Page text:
Thomas: I come from a family of healthcare providers — my father is a doctor, my mother is a nurse — so it’s always been a topic area I’ve been comfortable with. A few years ago I felt that I had more to add, and wanted to get more specific in my training, so I got my masters in public health at UC Berkeley. That led me to recognize all sorts of commonalities between the worlds of information technology and public health. At the same time, technologists in Silicon Valley and elsewhere have recognized that healthcare is one of the last industries untouched, in many senses, by the IT revolution. It’s happening now, very quickly, and I wanted to be among the first to not only cover the business, but to cover the way these companies and services will change and improve our lives. Read more »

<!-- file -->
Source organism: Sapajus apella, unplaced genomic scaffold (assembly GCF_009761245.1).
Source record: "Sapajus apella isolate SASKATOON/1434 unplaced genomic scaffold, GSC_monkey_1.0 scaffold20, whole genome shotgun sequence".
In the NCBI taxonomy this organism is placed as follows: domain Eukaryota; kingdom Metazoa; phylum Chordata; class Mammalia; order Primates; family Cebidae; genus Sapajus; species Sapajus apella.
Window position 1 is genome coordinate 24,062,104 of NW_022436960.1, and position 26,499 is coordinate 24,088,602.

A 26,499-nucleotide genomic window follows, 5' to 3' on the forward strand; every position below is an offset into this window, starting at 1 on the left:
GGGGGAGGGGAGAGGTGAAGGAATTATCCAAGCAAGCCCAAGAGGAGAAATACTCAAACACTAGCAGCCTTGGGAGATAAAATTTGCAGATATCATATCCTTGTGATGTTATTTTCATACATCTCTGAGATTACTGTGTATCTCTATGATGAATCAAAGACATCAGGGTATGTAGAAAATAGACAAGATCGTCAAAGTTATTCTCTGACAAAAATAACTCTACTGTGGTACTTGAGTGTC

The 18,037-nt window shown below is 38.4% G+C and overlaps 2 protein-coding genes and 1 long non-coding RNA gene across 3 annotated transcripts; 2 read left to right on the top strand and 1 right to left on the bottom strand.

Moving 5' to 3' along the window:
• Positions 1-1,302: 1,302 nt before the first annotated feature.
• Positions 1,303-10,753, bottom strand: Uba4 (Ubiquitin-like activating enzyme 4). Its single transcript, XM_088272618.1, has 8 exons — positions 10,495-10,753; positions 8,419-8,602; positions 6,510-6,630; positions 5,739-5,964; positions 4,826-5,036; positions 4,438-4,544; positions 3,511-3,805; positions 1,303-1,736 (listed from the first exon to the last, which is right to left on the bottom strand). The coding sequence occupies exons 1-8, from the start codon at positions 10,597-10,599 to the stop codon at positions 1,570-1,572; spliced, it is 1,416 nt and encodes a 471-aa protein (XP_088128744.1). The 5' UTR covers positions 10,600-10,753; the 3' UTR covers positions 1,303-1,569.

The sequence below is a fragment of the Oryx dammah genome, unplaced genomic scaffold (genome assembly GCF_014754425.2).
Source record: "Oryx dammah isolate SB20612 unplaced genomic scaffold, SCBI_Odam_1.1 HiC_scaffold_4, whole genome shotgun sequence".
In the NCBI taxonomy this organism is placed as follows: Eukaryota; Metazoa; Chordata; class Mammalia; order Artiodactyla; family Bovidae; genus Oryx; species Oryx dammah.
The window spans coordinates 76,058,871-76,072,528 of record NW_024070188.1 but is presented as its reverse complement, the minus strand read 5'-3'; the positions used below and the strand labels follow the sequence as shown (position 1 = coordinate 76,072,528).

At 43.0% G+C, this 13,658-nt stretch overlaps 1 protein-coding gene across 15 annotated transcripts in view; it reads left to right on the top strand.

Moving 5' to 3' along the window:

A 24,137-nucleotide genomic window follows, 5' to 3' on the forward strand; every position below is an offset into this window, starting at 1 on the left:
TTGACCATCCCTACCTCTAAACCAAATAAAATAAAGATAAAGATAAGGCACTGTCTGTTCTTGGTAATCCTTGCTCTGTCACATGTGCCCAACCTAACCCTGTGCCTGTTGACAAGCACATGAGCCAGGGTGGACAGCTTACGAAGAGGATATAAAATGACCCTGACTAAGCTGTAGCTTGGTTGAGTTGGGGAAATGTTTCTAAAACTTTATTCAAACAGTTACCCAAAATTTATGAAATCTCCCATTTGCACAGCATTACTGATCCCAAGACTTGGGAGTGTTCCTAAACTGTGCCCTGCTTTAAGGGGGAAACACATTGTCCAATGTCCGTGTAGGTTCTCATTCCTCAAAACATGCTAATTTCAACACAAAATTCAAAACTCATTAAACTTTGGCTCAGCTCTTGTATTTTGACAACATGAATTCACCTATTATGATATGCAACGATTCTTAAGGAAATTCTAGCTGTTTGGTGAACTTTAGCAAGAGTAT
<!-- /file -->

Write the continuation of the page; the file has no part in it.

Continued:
Appearing as a Second Life 3D virtual-world avatar at Mayo Clinic’s “Transform 2010” symposium (watch the video here), Mrs. Q — a teacher and the anonymous author of the blog “Fed Up With Lunch: The School Lunch Project” — told the story of how her unique health mission has come to be. She’s determined to help people understand just how sick our “healthy” school lunches really are.
Mrs. Q has sparked the interest of child health advocates around the country. Thanks to programs like First Lady Michelle Obama’s “Let’s Move Initiative” and Jamie Oliver’s “Food Revolution,” the nation is paying more attention to childhood obesity and school lunch reform.
Mrs. Q’s blog was started because of her own experiences with school meals after she ate the food prepared at school because she forgot her lunch at home. She keeps her identity a secret due to fear of losing her teaching job. Read more »